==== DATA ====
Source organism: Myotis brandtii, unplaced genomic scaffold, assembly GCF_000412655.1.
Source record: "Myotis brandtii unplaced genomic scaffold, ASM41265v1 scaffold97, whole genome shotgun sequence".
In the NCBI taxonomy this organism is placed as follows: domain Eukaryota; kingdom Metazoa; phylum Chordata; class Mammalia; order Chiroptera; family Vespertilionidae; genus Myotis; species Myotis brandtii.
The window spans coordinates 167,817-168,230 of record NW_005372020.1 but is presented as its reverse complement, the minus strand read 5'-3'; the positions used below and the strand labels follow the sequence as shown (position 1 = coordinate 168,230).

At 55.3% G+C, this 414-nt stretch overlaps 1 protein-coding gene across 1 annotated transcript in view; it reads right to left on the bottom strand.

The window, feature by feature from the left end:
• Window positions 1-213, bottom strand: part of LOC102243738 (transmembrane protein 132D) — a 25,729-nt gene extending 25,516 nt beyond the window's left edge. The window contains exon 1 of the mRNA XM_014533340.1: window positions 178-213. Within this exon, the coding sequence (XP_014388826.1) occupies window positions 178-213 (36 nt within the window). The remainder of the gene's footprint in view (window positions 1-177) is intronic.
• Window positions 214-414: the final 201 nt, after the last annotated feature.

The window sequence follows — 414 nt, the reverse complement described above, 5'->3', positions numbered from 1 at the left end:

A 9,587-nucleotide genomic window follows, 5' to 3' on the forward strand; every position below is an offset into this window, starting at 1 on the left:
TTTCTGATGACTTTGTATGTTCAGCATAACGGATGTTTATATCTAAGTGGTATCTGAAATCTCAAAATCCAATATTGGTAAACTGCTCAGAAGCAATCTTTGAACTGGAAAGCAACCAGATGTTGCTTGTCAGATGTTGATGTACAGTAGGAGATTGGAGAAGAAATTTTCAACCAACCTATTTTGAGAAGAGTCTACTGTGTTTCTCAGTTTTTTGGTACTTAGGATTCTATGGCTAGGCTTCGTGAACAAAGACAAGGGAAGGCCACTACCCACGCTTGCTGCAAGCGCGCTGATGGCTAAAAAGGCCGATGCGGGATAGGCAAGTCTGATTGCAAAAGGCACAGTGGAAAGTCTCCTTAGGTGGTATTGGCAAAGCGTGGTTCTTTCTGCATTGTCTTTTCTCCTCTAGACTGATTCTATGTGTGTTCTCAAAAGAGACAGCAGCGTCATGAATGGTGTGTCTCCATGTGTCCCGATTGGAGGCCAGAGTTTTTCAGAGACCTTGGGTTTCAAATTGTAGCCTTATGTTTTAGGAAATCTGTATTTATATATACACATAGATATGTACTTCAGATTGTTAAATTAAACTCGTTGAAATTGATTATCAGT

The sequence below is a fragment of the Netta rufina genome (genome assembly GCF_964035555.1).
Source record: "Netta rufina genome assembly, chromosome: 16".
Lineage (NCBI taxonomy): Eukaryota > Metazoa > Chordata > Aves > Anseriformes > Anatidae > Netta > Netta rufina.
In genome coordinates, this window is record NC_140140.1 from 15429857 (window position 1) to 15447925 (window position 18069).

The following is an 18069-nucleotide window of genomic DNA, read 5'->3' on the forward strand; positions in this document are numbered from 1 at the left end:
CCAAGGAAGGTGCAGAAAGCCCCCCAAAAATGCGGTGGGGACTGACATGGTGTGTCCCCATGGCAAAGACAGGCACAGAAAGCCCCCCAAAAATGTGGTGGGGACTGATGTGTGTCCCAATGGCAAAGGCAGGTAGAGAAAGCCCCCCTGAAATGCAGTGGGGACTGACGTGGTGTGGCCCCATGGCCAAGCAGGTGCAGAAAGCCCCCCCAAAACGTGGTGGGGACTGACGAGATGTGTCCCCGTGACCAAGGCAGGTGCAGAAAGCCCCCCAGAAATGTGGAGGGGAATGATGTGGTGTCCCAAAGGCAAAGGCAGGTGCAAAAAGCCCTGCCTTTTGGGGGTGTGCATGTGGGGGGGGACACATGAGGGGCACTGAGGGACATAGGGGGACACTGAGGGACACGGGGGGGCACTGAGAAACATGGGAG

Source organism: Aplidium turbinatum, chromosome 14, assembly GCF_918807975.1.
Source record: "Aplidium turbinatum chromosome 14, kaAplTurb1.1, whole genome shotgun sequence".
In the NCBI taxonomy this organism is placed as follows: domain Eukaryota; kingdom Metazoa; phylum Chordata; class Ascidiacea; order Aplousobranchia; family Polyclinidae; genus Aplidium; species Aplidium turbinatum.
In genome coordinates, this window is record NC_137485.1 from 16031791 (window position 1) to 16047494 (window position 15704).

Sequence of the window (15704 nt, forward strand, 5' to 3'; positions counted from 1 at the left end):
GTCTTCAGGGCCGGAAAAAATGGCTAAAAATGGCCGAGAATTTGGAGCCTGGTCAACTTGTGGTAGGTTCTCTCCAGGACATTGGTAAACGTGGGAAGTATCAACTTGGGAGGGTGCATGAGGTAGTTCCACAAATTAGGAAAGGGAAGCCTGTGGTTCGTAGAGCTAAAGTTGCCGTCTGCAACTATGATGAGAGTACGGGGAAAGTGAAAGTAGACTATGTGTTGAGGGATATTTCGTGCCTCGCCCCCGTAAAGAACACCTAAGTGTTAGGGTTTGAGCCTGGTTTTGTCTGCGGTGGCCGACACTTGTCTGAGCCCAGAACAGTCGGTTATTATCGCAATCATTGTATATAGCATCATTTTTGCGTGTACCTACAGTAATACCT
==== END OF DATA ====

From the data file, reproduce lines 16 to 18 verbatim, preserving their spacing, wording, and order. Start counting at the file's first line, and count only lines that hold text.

The following is an 18069-nucleotide window of genomic DNA, read 5'->3' on the forward strand; positions in this document are numbered from 1 at the left end:
CCAAGGAAGGTGCAGAAAGCCCCCCAAAAATGCGGTGGGGACTGACATGGTGTGTCCCCATGGCAAAGACAGGCACAGAAAGCCCCCCAAAAATGTGGTGGGGACTGATGTGTGTCCCAATGGCAAAGGCAGGTAGAGAAAGCCCCCCTGAAATGCAGTGGGGACTGACGTGGTGTGGCCCCATGGCCAAGCAGGTGCAGAAAGCCCCCCCAAAACGTGGTGGGGACTGACGAGATGTGTCCCCGTGACCAAGGCAGGTGCAGAAAGCCCCCCAGAAATGTGGAGGGGAATGATGTGGTGTCCCAAAGGCAAAGGCAGGTGCAAAAAGCCCTGCCTTTTGGGGGTGTGCATGTGGGGGGGGACACATGAGGGGCACTGAGGGACATAGGGGGACACTGAGGGACACGGGGGGGCACTGAGAAACATGGGAG

Source organism: Aplidium turbinatum, chromosome 14, assembly GCF_918807975.1.